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An exhibit entitled "The Life and Works of Alan Turing" opened on March 5, 2012 at Bletchley Park, Buckinghamshire, where the German Enigma code was cracked in World War II. The work done at Bletchley Park was kept secret until the 1970s.
The new exhibit honors mathematician Alan Turing who helped crack the Enigma Code during World War II and pioneered in the development of computer science. In 1954, Turing committed suicide two years after his arrest, conviction, and forced chemical castration for a homosexual encounter.
At the exhibit's opening, television presenter James May said of Turing's work at Bletchley Park, "He almost certainly shortened the war and quite possibly saved the country. Remember in the U-boat war we were within two or three weeks of being starved out of existence and if it hadn't been for the code-breaking activities here led essentially by Turing, who was the pioneer, then we'd have lost and the world would be a different place. So Alan Turing is a hero of the nation, he must be."
The exhibit at Bletchley Park includes rare mathematical papers and personal artifacts donated by the Turing family. It was developed following a public campaign to purchase a rare collection of his mathematical papers for the nation, now known as the Turing-Newman Collaboration Collection.
Members of the Turing family then came forward with some of the mathematician's personal belongings, including a teddy bear called Porgy, to whom he read his lectures, a biography written by his mother, and prize books awarded at school.
The exhibit also includes a letter written to Turing's mother in 1975 by Professor Brian Randell telling her for the first time the significance of Turing's contribution to the war effort and to computing.
The mathematician's sporting prowess is highlighted by tankards awarded by King's College, Cambridge for his rowing, and a set of oars hand-painted with his name.
The exhibit also includes a copy of the British government's 2009 posthumous apology to Alan Turing for his treatment as a gay man.
Also on display is a rebuilt version of Turing's "bombe," an early computer that was crucial to breaking the Enigma code; the display will eventually also include a rebuilt version of Turing's speech-scrambling machine, codenamed Delilah.
Iain Standen of the Bletchley Park Trust said the exhibit gave "long-awaited recognition to the short but brilliant life and legacy of Alan Turing, the father of computing."
At the opening of the exhibit, Turing's nephew Sir John Dermot Turing said it was important for the family that his human side was shown, as well as his mathematical achievements.
This new honor in the centenary of Turing's birth is yet another attempt by the British government to rectify the manifest injustice visited upon Turing. In 2009, Prime Minister Gordon Brown issued an apology on behalf of the government in which he described Turing's treatment as "horrifying" and "utterly unfair."
Turing, who made inestimable contributions to modern science and mathematics, was recognized for his wartime cryptographic work with an OBE (Officer of the British Empire) in 1946 and elected to the Royal Society at an unusually young age in 1951. But in 1952, when he was deputy director of the Royal Society Computing Laboratory at the University of Manchester, his life was turned upside down.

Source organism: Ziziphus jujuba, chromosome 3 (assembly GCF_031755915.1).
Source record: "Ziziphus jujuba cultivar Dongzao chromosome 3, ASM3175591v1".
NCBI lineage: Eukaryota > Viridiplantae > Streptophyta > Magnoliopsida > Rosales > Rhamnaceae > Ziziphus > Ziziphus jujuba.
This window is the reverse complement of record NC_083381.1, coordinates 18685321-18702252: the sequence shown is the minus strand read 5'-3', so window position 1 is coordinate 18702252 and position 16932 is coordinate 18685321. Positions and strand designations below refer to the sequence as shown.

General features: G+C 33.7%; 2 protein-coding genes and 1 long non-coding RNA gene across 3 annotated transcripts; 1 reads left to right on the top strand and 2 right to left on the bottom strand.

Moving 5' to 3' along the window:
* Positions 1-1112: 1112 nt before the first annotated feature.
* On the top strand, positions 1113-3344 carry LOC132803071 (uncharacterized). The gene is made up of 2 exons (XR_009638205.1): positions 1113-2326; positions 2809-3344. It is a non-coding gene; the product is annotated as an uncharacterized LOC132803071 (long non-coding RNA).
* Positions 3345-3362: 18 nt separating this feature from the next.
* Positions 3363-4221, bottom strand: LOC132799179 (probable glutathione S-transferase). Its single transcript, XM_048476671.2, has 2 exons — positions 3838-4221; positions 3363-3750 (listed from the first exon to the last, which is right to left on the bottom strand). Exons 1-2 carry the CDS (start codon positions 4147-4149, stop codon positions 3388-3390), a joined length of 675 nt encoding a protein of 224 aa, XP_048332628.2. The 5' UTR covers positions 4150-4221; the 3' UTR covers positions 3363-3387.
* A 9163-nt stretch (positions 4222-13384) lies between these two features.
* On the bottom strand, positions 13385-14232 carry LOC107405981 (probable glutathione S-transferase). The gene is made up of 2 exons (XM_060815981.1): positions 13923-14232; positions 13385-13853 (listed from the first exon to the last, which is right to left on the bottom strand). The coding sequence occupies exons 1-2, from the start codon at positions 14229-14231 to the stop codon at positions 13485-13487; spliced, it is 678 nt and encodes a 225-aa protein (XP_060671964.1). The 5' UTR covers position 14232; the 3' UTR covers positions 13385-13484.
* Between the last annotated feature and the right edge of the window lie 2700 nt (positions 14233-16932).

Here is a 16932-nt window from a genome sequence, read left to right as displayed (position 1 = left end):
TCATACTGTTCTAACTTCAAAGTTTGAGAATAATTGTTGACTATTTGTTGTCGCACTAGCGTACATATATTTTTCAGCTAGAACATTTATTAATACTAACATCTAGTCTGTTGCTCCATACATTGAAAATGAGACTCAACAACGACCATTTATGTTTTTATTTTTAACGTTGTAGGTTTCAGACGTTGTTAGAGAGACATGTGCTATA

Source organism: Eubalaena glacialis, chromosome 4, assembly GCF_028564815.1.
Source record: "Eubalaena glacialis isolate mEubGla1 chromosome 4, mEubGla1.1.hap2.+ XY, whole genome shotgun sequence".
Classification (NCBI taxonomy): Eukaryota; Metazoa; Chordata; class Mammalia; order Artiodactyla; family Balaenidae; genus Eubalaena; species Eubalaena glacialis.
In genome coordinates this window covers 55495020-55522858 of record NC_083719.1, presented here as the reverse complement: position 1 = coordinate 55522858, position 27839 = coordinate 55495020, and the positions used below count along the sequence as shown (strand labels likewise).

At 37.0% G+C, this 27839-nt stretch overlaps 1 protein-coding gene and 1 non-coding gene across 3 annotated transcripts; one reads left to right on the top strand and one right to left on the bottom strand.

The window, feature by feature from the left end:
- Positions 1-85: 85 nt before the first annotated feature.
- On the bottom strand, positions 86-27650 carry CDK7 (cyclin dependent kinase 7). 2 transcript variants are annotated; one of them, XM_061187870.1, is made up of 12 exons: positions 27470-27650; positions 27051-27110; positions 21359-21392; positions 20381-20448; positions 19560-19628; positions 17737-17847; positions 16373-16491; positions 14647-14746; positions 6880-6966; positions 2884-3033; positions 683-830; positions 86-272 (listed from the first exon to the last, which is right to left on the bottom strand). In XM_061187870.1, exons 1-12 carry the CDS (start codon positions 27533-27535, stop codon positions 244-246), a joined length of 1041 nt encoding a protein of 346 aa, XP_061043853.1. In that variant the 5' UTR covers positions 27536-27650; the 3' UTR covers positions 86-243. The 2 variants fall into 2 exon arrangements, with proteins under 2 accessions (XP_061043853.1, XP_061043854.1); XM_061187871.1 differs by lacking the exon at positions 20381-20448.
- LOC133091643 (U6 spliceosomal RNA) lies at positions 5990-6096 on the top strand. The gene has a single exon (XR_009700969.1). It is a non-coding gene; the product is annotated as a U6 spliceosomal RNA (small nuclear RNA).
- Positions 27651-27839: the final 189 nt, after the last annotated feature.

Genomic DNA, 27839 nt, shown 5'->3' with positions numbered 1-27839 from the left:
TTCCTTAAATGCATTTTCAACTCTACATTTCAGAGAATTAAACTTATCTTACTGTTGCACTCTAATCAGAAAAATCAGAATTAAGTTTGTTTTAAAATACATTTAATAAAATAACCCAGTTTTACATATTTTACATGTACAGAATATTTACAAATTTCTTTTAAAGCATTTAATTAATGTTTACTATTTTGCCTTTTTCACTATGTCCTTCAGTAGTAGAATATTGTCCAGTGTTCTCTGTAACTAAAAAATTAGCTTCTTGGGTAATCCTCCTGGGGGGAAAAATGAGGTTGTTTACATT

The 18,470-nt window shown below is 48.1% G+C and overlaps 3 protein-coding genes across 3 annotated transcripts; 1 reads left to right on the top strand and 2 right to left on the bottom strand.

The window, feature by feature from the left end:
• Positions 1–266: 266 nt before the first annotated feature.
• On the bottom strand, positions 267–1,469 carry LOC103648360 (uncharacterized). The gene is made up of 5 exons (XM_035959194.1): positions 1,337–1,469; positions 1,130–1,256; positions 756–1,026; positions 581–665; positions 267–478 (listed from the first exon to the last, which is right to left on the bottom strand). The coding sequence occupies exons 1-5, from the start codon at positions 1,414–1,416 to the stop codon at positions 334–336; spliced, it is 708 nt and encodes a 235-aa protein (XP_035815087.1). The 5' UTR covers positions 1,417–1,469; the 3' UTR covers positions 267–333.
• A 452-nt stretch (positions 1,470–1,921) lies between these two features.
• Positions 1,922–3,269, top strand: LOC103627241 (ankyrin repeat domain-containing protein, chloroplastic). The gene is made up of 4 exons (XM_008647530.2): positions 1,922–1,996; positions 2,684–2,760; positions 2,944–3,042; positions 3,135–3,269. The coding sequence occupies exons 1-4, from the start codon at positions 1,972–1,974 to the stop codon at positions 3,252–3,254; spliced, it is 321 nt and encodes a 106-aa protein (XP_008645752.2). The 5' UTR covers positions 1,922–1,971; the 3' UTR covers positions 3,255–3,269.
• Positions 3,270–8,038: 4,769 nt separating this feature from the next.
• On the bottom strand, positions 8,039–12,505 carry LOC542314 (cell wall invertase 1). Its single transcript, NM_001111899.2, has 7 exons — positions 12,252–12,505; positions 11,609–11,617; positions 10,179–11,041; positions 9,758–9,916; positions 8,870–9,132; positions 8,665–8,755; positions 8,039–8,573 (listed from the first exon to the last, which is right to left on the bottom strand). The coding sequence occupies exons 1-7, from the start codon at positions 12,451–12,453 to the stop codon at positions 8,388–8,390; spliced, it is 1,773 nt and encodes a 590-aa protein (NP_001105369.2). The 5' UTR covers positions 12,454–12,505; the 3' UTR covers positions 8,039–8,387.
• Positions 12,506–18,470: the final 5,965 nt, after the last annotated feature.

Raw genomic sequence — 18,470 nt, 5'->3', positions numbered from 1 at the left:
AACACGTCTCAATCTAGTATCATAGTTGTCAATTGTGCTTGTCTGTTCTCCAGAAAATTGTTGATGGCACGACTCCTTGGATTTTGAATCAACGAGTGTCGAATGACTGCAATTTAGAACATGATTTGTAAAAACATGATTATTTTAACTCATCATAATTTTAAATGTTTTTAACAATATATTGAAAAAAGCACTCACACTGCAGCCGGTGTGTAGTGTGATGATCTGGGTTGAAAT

When he reported the burglary of his home by a working-class young man with whom he was involved, he was arrested and prosecuted for what was then known under British law as "Gross Indecency," a section of the Criminal Law Amendment Act of 1885 (also known as the Labouchère Amendment), under which Oscar Wilde had also been charged in 1895.
Turing was offered a stark choice: go to prison or submit to the administration of the hormone estrogen. This procedure was known as "organo-therapy," a form of aversion therapy designed to destroy his sex drive. It was a type of chemical castration.
The administration of the female hormone left Turing impotent. He also developed breasts. Two years after his arrest, and one year after this coerced and barbaric "therapy," Alan Turing used cyanide to kill himself.
Notwithstanding the fact that he may have been the most brilliant scientist of his generation, someone whose work in deciphering the German codes during World War II played a major role in achieving Allied victory, Turing was nevertheless sacrificed to the cold war hysteria over homosexuality.
He was, however, but one of many thousand U.K. citizens who were persecuted in this way. The honors and apologies now bestowed on this gifted man must be seen as in some measure an attempt to rectify a broader injustice.
Prime Minister Brown also recognized that Turing's treatment was by no means unique. As he said in his apology, "Alan and the many thousands of other gay men who were convicted, as he was convicted, under homophobic laws, were treated terribly. Over the years, millions more lived in fear of conviction. I am proud that those days are gone and that in the past 12 years this Government has done so much to make life fairer and more equal for our LGBT community. This recognition of Alan's status as one of Britain's most famous victims of homophobia is another step towards equality, and long overdue."
The Prime Minister's apology may be found here: Gordon Brown.
For more on Alan Turing, see the Alan Turing Home Page maintained by Turing biographer Andrew Hodges.
In the video below, from July 2011, Queen Elizabeth II pays tribute to the codebreakers of Bletchley Park.